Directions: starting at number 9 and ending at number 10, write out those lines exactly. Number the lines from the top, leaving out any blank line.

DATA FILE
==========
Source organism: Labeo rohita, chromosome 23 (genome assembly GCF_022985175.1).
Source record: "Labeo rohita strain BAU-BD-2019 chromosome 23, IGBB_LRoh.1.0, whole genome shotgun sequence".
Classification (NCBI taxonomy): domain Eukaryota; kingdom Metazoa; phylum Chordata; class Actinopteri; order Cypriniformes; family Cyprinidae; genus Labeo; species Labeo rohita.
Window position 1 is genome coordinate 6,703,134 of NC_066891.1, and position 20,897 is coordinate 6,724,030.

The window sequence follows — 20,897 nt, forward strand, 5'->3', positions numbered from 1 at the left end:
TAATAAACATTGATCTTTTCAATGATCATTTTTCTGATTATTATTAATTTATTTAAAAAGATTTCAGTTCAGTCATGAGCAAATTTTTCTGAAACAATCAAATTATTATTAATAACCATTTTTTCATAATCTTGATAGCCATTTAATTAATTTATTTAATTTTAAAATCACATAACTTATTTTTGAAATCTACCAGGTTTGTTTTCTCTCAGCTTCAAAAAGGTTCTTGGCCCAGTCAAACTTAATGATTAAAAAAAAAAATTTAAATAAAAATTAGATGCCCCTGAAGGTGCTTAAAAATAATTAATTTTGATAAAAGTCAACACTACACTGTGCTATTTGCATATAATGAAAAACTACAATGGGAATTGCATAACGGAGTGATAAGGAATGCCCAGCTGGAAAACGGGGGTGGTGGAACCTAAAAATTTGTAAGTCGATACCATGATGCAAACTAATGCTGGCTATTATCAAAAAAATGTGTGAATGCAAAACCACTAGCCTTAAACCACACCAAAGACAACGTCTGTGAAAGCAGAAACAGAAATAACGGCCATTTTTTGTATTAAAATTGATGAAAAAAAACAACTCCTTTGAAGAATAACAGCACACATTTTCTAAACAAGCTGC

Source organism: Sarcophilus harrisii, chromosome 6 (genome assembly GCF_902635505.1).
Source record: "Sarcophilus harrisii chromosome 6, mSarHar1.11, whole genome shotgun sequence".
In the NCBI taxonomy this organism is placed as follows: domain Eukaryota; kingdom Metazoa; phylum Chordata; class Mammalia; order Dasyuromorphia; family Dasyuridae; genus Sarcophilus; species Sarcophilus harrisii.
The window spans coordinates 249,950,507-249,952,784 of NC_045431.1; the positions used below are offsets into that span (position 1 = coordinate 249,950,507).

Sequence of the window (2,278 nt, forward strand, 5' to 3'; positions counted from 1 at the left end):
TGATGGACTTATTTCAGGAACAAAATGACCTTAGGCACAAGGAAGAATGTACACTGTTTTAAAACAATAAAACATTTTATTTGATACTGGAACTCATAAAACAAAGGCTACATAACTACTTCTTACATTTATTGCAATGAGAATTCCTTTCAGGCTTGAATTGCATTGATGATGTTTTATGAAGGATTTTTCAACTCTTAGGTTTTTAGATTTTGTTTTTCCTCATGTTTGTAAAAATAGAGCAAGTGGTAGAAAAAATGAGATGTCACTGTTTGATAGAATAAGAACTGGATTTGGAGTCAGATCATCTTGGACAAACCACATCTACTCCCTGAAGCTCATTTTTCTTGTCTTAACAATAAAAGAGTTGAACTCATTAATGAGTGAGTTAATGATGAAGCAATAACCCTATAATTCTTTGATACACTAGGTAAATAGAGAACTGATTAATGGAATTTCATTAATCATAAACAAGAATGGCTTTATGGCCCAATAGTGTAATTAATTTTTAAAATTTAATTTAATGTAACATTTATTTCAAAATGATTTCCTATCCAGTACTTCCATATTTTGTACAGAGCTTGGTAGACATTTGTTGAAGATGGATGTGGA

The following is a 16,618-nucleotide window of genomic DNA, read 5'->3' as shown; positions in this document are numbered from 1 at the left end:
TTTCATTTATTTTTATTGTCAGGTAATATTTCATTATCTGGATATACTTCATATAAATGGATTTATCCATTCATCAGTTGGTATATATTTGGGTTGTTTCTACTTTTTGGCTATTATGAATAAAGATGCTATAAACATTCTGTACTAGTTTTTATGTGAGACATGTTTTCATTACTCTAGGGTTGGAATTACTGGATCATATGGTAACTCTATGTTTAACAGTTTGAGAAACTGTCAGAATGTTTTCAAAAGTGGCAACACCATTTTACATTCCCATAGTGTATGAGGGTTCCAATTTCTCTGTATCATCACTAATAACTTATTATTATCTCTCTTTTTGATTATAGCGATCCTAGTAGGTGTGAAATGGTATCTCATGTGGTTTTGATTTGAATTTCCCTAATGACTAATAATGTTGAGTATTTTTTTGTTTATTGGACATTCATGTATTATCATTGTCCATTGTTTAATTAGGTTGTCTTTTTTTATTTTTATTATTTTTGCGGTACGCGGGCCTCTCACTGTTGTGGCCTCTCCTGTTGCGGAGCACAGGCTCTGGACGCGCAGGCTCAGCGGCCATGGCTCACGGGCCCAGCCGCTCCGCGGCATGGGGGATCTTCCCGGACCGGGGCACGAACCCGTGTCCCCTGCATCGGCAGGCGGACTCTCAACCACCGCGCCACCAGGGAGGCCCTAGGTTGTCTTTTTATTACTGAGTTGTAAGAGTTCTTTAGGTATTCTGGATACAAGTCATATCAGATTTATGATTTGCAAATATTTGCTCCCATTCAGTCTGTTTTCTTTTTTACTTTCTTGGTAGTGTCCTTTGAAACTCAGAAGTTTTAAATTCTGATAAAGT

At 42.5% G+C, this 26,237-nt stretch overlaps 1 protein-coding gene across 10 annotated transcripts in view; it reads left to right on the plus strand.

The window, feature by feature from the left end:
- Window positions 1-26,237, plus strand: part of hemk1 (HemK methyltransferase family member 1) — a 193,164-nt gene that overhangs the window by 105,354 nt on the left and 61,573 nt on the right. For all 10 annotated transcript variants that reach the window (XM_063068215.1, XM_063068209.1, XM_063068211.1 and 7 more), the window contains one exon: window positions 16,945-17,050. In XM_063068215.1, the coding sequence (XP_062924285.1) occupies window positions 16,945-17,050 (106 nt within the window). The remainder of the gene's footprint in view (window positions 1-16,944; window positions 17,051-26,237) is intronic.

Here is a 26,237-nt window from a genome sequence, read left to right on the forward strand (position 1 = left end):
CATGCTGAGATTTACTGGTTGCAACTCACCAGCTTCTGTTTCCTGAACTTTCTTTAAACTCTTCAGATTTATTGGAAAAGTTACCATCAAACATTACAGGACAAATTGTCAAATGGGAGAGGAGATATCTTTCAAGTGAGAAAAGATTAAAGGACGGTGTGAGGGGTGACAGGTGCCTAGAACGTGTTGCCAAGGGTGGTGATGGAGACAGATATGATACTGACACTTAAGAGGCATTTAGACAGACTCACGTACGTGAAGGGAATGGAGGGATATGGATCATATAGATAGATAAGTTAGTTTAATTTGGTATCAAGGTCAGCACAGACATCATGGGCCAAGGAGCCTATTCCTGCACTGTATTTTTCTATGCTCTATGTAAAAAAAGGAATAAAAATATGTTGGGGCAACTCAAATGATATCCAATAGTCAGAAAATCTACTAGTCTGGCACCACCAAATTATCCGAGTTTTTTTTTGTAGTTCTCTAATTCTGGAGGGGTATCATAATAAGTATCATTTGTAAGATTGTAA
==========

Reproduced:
In the NCBI taxonomy this organism is placed as follows: domain Eukaryota; kingdom Metazoa; phylum Chordata; class Mammalia; order Dasyuromorphia; family Dasyuridae; genus Sarcophilus; species Sarcophilus harrisii.
The window spans coordinates 249,950,507-249,952,784 of NC_045431.1; the positions used below are offsets into that span (position 1 = coordinate 249,950,507).